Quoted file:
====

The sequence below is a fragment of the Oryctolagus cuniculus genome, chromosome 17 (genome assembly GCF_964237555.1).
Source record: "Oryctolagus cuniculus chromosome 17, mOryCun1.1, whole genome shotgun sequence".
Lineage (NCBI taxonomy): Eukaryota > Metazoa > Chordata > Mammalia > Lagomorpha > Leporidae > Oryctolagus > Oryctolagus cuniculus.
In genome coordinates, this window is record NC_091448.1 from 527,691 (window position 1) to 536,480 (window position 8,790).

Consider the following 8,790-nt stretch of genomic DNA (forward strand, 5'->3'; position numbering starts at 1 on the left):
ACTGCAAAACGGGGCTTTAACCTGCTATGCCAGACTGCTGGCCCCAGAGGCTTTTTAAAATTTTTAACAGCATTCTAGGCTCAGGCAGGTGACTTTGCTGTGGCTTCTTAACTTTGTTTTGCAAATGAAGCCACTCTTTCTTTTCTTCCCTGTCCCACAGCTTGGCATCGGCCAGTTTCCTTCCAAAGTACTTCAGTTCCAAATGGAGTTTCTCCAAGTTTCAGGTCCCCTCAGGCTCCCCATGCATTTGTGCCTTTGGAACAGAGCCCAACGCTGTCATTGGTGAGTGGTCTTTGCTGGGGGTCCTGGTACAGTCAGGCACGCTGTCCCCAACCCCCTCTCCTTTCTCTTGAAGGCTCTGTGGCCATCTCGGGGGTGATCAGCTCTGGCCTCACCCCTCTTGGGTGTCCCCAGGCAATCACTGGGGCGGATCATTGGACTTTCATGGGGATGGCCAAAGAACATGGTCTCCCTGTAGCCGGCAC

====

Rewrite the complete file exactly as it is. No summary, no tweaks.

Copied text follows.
The sequence below is a fragment of the Oryctolagus cuniculus genome, chromosome 17 (genome assembly GCF_964237555.1).
Source record: "Oryctolagus cuniculus chromosome 17, mOryCun1.1, whole genome shotgun sequence".
Lineage (NCBI taxonomy): Eukaryota > Metazoa > Chordata > Mammalia > Lagomorpha > Leporidae > Oryctolagus > Oryctolagus cuniculus.
In genome coordinates, this window is record NC_091448.1 from 527,691 (window position 1) to 536,480 (window position 8,790).

Consider the following 8,790-nt stretch of genomic DNA (forward strand, 5'->3'; position numbering starts at 1 on the left):
ACTGCAAAACGGGGCTTTAACCTGCTATGCCAGACTGCTGGCCCCAGAGGCTTTTTAAAATTTTTAACAGCATTCTAGGCTCAGGCAGGTGACTTTGCTGTGGCTTCTTAACTTTGTTTTGCAAATGAAGCCACTCTTTCTTTTCTTCCCTGTCCCACAGCTTGGCATCGGCCAGTTTCCTTCCAAAGTACTTCAGTTCCAAATGGAGTTTCTCCAAGTTTCAGGTCCCCTCAGGCTCCCCATGCATTTGTGCCTTTGGAACAGAGCCCAACGCTGTCATTGGTGAGTGGTCTTTGCTGGGGGTCCTGGTACAGTCAGGCACGCTGTCCCCAACCCCCTCTCCTTTCTCTTGAAGGCTCTGTGGCCATCTCGGGGGTGATCAGCTCTGGCCTCACCCCTCTTGGGTGTCCCCAGGCAATCACTGGGGCGGATCATTGGACTTTCATGGGGATGGCCAAAGAACATGGTCTCCCTGTAGCCGGCAC